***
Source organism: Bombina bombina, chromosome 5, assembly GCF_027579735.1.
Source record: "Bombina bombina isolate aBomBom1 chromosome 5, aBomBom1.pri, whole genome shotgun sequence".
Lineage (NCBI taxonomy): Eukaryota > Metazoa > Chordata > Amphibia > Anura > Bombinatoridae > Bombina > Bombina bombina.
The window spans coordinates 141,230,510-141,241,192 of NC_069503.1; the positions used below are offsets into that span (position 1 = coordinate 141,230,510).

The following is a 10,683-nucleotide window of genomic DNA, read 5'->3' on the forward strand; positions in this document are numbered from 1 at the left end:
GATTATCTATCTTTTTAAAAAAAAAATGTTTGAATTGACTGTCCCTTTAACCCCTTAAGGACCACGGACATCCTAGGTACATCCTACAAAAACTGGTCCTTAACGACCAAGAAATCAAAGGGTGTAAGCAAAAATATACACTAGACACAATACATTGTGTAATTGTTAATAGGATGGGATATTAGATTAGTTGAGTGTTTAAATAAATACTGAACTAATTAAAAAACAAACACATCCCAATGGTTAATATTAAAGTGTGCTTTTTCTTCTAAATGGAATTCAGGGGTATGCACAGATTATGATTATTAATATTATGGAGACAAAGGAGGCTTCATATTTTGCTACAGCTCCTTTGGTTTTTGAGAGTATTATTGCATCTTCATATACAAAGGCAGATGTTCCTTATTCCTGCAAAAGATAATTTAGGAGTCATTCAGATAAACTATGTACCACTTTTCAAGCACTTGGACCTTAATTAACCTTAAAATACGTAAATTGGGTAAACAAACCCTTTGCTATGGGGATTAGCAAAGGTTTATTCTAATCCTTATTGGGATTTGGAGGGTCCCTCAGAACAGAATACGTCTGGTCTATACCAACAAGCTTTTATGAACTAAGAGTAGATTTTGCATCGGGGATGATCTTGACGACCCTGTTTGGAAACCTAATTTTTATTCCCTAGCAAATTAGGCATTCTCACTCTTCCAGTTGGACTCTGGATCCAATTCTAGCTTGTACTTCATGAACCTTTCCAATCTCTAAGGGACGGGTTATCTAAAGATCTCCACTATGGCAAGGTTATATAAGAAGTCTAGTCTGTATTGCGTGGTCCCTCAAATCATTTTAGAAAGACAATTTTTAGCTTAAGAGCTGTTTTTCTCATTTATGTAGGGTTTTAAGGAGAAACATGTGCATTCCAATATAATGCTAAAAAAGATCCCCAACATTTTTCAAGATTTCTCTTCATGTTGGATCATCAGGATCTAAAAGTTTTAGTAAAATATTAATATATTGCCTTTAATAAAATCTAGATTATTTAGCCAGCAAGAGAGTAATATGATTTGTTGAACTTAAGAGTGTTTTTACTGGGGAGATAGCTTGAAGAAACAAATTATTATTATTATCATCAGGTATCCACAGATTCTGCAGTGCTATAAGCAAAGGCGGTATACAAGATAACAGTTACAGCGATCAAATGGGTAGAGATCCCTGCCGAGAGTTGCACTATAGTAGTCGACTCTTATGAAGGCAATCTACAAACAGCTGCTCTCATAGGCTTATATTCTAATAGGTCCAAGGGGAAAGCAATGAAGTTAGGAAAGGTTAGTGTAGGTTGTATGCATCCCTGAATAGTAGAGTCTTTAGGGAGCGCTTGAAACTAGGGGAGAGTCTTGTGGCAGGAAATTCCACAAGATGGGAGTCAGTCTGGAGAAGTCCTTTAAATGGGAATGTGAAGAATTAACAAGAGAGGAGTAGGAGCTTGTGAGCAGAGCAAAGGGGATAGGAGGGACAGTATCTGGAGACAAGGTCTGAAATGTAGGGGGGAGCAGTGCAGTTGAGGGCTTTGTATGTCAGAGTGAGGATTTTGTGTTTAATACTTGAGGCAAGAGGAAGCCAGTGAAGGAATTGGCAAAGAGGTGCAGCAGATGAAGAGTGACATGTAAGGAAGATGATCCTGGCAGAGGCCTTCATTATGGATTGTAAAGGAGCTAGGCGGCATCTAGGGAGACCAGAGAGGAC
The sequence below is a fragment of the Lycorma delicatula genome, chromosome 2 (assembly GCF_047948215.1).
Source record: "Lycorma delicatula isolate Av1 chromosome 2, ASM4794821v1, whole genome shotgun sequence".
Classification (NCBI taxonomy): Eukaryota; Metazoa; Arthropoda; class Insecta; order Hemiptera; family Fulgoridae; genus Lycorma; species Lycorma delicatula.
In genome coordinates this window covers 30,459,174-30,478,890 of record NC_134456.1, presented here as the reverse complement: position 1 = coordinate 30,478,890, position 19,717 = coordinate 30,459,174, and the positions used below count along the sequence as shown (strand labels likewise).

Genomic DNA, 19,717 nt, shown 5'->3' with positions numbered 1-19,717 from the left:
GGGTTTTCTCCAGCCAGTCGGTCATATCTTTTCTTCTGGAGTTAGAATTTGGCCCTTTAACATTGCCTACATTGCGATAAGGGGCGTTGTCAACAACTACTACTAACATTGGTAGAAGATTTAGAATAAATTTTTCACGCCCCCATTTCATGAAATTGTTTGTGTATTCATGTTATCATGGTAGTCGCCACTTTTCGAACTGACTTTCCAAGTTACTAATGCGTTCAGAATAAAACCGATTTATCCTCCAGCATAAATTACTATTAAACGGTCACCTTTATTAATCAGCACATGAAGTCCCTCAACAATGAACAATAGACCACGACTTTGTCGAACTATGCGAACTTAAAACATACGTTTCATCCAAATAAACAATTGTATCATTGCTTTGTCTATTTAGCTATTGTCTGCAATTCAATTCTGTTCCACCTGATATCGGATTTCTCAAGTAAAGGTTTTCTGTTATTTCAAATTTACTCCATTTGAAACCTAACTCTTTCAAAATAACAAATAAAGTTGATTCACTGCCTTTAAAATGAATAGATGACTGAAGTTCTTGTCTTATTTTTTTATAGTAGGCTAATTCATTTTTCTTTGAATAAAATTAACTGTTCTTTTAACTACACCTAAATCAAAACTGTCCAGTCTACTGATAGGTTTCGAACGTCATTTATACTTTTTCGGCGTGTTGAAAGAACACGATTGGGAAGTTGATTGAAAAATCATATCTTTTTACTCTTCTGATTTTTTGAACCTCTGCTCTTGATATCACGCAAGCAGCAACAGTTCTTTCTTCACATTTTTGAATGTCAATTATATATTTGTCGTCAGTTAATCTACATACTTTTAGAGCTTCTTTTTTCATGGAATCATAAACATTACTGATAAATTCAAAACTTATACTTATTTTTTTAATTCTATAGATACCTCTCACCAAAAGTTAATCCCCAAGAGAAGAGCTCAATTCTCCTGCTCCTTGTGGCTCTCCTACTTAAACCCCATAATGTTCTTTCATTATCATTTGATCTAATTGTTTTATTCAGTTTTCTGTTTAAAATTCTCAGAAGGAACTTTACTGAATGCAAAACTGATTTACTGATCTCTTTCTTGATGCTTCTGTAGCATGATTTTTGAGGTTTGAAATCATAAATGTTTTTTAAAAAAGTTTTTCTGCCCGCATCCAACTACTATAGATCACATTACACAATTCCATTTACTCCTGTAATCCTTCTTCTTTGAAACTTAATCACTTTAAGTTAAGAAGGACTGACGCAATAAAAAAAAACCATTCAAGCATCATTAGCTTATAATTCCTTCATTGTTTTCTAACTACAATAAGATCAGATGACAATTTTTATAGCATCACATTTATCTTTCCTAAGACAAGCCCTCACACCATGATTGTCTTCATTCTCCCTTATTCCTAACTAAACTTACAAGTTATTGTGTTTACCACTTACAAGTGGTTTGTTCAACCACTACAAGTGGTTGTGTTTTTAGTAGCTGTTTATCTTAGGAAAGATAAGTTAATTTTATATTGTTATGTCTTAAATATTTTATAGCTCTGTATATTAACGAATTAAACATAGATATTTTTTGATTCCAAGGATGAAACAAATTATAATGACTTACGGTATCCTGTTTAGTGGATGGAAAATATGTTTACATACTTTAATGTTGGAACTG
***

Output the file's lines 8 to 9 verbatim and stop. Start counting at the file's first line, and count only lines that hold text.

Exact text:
Source record: "Lycorma delicatula isolate Av1 chromosome 2, ASM4794821v1, whole genome shotgun sequence".
Classification (NCBI taxonomy): Eukaryota; Metazoa; Arthropoda; class Insecta; order Hemiptera; family Fulgoridae; genus Lycorma; species Lycorma delicatula.